"Ya ain't gonna die!" he pleaded with her, locking her gaze with his.
"I shoulda died already, Buck... you're the only thing keeping me here. I love you, my husband... if you'll still have me," she looked into his eyes, found the love still there for her, "and I want to protect the good man you are from the likes of Jeremiah Corbin."
Buck, kissed her hand as she still held it to his face. She smiled at him, and caressed his now whiskered features with her palm and fingers, and he leaned into her touch.
"Do you love me Buck?" she sighed at him.
"How can you ask a thing like that of me?" he replied, "you KNOW I do!"
"Then, if you can't find it in your heart to release your hatred for
your own sake, do it for me... Don't go, Buck... stay with me."
"And, I did, Laura," he said to her marker, as the hurt welled up in
Nathan sat back, more satisfied. "So, Miss Taylor lived! But the grave you said was there..."
Chris nodded, "It's her's. But, that didn't come right away. She was spared a bit longer, and made as much of a life with Buck as she was able, in the time they had together."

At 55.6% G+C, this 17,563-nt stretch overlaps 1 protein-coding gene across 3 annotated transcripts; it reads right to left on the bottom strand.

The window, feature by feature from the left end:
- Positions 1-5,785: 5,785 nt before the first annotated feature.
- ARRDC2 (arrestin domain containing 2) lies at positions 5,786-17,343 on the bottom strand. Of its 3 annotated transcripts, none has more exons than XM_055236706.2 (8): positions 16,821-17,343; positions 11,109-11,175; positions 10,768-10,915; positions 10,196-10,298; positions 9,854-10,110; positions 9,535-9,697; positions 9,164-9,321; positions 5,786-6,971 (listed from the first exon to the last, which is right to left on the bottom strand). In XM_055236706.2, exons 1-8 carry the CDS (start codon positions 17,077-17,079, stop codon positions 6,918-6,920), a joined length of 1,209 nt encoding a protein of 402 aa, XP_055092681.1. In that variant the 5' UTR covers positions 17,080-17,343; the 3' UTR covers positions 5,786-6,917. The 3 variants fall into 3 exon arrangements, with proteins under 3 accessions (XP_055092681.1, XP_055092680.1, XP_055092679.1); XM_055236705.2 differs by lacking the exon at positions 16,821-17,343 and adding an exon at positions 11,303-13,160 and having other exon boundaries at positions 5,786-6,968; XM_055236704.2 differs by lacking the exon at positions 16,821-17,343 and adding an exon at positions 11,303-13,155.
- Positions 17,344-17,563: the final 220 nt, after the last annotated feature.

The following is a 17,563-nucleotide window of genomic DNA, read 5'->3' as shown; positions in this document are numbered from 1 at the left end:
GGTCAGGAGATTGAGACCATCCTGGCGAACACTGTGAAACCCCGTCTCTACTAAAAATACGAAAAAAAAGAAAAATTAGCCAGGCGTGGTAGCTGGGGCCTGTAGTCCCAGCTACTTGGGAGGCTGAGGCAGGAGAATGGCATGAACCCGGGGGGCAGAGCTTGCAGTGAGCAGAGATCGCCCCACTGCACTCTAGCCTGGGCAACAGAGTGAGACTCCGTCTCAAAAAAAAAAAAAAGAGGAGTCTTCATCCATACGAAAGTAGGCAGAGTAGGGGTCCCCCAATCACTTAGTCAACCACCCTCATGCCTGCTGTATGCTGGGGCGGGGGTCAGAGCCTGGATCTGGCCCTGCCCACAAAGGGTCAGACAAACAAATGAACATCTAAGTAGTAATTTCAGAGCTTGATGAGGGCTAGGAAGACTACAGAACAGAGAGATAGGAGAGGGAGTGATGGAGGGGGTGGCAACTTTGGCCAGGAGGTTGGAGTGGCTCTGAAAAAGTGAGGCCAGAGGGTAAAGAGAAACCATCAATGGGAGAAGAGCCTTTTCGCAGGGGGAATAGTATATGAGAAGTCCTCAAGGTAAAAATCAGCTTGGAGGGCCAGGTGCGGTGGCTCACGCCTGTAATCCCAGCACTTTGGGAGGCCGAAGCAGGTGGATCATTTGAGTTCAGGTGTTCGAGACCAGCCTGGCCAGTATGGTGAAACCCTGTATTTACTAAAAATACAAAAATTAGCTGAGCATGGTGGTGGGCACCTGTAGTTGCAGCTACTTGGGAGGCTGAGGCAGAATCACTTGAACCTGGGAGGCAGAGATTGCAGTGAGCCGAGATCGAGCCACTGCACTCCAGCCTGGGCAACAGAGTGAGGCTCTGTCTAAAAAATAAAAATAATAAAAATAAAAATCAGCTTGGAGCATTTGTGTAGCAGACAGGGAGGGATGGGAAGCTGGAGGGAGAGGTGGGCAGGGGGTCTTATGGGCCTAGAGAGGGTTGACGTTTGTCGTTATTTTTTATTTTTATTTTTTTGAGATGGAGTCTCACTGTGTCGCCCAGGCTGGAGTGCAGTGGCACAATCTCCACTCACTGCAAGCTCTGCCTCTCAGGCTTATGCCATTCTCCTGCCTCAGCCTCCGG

"And when you said she saved his life in more ways than one..." Nathan added.
"Yep. She saved his life by taking a bullet for him, and she saved his heart by loving him. But, she saved the best for last, and that's what made Buck the man his is today."
Ezra coughed softly, "You're forgetting something. What about Corbin?"
Chris' face grew dark once more, "Yes. Corbin... well, I'm sad to say
that the wheels of justice turned very slowly in Sandstone those days..."
Chris bent back over his drink in thought, composing how he wanted to say what was on his mind. He squinted at Ezra and Nathan as if peering inside each man, putting his thoughts into a perspective they would understand.
"The people of Sandstone really weren't that bad, but they needed Corbin
money, and, when someone's been good to ya, it's hard to believe that someone
is a gross sinner like you and me..."